Essen, horizontal view

# Transit of Venus, June 8th, 2004

Essen, equatorial view

## Project 2: Determing of the own geographical coordinates and the projected distance of different observers

To be able to derive an own measure of the Astronomical Unit from the self determined value of the Sun's parallax by the following equation (see the related paper (in German or in English))
you need firstly to determine, among other quantities, the distance Δ between the two observers or, to be more precise, the relation Δ/RE between the distance and the radius of the Earth. Secondly, you must determine the angle of projection w because you must calculate the the projection of the distance parallel to the direction to the Sun.

The distance Δ can be calculated when the geographical coordinates of the both observers are known. For the calculation of w it is necessary to determine the local sideral time of the observers and the position of the Sun, that means its geocentric equatorial coordinates.

There are two tasks for measurements:

1. Determination of the own geographical position. This may be done in advance.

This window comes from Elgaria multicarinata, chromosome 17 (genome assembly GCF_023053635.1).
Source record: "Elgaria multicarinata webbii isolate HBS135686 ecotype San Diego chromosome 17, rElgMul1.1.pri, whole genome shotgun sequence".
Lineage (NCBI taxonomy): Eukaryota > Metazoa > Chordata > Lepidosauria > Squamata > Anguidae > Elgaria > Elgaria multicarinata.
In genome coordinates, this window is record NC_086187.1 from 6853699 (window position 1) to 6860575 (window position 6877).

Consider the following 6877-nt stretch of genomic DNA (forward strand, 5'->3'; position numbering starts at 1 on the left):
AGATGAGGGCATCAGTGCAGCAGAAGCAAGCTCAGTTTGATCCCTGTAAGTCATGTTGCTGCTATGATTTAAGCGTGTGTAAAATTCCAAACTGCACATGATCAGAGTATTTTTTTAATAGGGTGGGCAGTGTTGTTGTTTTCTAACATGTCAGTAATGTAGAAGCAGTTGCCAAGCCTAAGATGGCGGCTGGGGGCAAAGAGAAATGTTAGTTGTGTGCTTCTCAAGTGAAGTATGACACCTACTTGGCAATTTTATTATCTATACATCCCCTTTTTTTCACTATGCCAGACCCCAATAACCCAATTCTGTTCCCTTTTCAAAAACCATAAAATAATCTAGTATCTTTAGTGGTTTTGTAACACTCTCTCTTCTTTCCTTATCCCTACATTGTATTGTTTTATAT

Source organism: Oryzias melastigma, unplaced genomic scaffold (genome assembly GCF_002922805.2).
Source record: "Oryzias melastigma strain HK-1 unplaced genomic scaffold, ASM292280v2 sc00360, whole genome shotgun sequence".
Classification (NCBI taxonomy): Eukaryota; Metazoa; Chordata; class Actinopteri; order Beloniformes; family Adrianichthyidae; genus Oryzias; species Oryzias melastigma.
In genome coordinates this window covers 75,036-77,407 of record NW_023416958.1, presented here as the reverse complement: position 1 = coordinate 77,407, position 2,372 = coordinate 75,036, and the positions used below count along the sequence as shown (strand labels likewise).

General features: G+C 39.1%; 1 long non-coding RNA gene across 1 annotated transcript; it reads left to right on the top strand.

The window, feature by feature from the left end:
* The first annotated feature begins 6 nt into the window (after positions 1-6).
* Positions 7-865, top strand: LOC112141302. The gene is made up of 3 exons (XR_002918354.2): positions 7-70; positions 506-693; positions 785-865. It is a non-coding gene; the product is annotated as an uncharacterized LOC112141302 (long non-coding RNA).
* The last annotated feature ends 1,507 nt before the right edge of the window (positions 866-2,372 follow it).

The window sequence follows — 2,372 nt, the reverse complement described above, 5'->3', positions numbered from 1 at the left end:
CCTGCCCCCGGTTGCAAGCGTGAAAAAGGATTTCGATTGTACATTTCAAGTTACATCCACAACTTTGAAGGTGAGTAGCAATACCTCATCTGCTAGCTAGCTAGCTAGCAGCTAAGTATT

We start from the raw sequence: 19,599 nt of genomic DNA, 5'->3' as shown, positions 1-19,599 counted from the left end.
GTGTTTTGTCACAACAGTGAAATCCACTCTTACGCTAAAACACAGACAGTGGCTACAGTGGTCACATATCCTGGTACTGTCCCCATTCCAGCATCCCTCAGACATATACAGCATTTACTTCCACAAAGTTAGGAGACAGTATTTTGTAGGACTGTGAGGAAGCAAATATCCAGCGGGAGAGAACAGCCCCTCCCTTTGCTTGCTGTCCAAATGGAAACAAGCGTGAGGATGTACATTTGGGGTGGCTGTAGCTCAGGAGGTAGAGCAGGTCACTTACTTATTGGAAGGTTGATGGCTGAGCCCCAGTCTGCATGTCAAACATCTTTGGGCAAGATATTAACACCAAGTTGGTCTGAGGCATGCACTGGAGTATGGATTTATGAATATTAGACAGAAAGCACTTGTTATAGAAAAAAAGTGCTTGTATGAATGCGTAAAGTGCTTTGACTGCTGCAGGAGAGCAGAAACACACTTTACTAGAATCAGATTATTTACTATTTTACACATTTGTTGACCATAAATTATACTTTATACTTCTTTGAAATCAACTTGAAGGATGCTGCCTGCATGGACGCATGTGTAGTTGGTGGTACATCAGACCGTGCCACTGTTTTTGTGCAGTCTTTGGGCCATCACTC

2. Measurement of the Sun's position on June 8th which can be done best at noon.
Of course, very exact measures of both quantities are easily to be obtain, the geographical position, for instance, by GPS (Global Positioning System), the position of the Sun from every astronomical almanach or computer program. Nevertheless, we will try to get own measures in order to understand better the foundations of the astronomical distance ladder!

Because the geographical positions influence the result for the parallax of the Sun only weakly quite rough methods of "astronomical navigation" are sufficient.

## 1. The geographical position

For these measurements, it is suitable to have determined the exact direction to south in advance (project 3)!

### 1.1 Geographical latitude

#### 1.1.1 at night

The geographical latitude equals the elevation of the northern celestial pole and, with sufficient accuracy, that of Polar Star:

Unfortunately, there is no as simple method for observers on the southern hemisphere! But it is possible to apply the method which is described for the Sun, below, to a star with known declination.

#### 1.1.2 during the daytime

The simplest method is to measure the elevation of the Sun at noon. The best way to do that is described in project 3 where not the maximal elevation but the time of culmination is of interest.

maximal elevation for northern sites maximal elevation for southern sites

### 1.2 Geographical longitude

Measurements of longitude are measurements of time! (A possible device is pictured in project 4.)

#### 1.2.1 at night

If you know the local sideral time you can derive the longitude by the following algorithm:

• Your actual sideral time differ from that of Greenwich by 4min/degree times your longitude (which we count positive if your site is east of Greenwich):

• The sideral time at the time t(UT) can be derived from that at midnight: